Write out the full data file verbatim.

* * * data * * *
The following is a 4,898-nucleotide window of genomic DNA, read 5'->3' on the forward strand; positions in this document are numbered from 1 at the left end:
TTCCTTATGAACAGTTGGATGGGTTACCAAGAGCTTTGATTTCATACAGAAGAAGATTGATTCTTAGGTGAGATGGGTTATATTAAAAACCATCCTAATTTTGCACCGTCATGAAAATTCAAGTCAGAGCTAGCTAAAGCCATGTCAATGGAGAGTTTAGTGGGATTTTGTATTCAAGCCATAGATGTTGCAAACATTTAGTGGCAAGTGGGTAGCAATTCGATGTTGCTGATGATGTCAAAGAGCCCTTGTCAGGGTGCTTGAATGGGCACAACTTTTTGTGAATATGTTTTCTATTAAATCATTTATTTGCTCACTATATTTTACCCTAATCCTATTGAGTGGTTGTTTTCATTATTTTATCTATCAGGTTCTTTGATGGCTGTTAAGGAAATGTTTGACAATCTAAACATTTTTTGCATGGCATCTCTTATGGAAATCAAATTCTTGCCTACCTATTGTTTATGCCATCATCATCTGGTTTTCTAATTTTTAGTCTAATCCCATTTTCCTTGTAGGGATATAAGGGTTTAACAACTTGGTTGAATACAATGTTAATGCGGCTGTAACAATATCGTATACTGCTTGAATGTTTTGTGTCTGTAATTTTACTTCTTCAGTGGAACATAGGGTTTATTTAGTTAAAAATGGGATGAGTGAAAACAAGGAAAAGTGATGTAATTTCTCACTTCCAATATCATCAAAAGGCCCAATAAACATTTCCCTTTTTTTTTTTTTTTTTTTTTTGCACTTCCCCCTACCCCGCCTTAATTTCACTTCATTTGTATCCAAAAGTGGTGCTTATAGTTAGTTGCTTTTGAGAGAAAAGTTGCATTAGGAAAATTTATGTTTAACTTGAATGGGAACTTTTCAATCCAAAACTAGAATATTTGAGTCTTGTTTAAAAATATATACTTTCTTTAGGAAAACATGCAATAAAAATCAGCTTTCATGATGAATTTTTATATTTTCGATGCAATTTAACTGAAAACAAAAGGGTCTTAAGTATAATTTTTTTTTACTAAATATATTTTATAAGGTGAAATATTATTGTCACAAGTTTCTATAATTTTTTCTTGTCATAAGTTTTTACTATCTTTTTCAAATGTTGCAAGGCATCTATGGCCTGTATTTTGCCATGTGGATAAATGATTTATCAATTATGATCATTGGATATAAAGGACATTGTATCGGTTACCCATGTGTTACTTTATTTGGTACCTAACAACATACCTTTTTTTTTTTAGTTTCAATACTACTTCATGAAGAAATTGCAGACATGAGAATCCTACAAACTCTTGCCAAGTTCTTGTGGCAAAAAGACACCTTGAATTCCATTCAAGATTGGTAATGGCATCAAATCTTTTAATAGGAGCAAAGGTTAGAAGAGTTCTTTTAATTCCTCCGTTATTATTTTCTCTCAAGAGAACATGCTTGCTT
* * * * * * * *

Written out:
The following is a 4,898-nucleotide window of genomic DNA, read 5'->3' on the forward strand; positions in this document are numbered from 1 at the left end:
TTCCTTATGAACAGTTGGATGGGTTACCAAGAGCTTTGATTTCATACAGAAGAAGATTGATTCTTAGGTGAGATGGGTTATATTAAAAACCATCCTAATTTTGCACCGTCATGAAAATTCAAGTCAGAGCTAGCTAAAGCCATGTCAATGGAGAGTTTAGTGGGATTTTGTATTCAAGCCATAGATGTTGCAAACATTTAGTGGCAAGTGGGTAGCAATTCGATGTTGCTGATGATGTCAAAGAGCCCTTGTCAGGGTGCTTGAATGGGCACAACTTTTTGTGAATATGTTTTCTATTAAATCATTTATTTGCTCACTATATTTTACCCTAATCCTATTGAGTGGTTGTTTTCATTATTTTATCTATCAGGTTCTTTGATGGCTGTTAAGGAAATGTTTGACAATCTAAACATTTTTTGCATGGCATCTCTTATGGAAATCAAATTCTTGCCTACCTATTGTTTATGCCATCATCATCTGGTTTTCTAATTTTTAGTCTAATCCCATTTTCCTTGTAGGGATATAAGGGTTTAACAACTTGGTTGAATACAATGTTAATGCGGCTGTAACAATATCGTATACTGCTTGAATGTTTTGTGTCTGTAATTTTACTTCTTCAGTGGAACATAGGGTTTATTTAGTTAAAAATGGGATGAGTGAAAACAAGGAAAAGTGATGTAATTTCTCACTTCCAATATCATCAAAAGGCCCAATAAACATTTCCCTTTTTTTTTTTTTTTTTTTTTTGCACTTCCCCCTACCCCGCCTTAATTTCACTTCATTTGTATCCAAAAGTGGTGCTTATAGTTAGTTGCTTTTGAGAGAAAAGTTGCATTAGGAAAATTTATGTTTAACTTGAATGGGAACTTTTCAATCCAAAACTAGAATATTTGAGTCTTGTTTAAAAATATATACTTTCTTTAGGAAAACATGCAATAAAAATCAGCTTTCATGATGAATTTTTATATTTTCGATGCAATTTAACTGAAAACAAAAGGGTCTTAAGTATAATTTTTTTTTACTAAATATATTTTATAAGGTGAAATATTATTGTCACAAGTTTCTATAATTTTTTCTTGTCATAAGTTTTTACTATCTTTTTCAAATGTTGCAAGGCATCTATGGCCTGTATTTTGCCATGTGGATAAATGATTTATCAATTATGATCATTGGATATAAAGGACATTGTATCGGTTACCCATGTGTTACTTTATTTGGTACCTAACAACATACCTTTTTTTTTTTAGTTTCAATACTACTTCATGAAGAAATTGCAGACATGAGAATCCTACAAACTCTTGCCAAGTTCTTGTGGCAAAAAGACACCTTGAATTCCATTCAAGATTGGTAATGGCATCAAATCTTTTAATAGGAGCAAAGGTTAGAAGAGTTCTTTTAATTCCTCCGTTATTATTTTCTCTCAAGAGAACATGCTTGCTT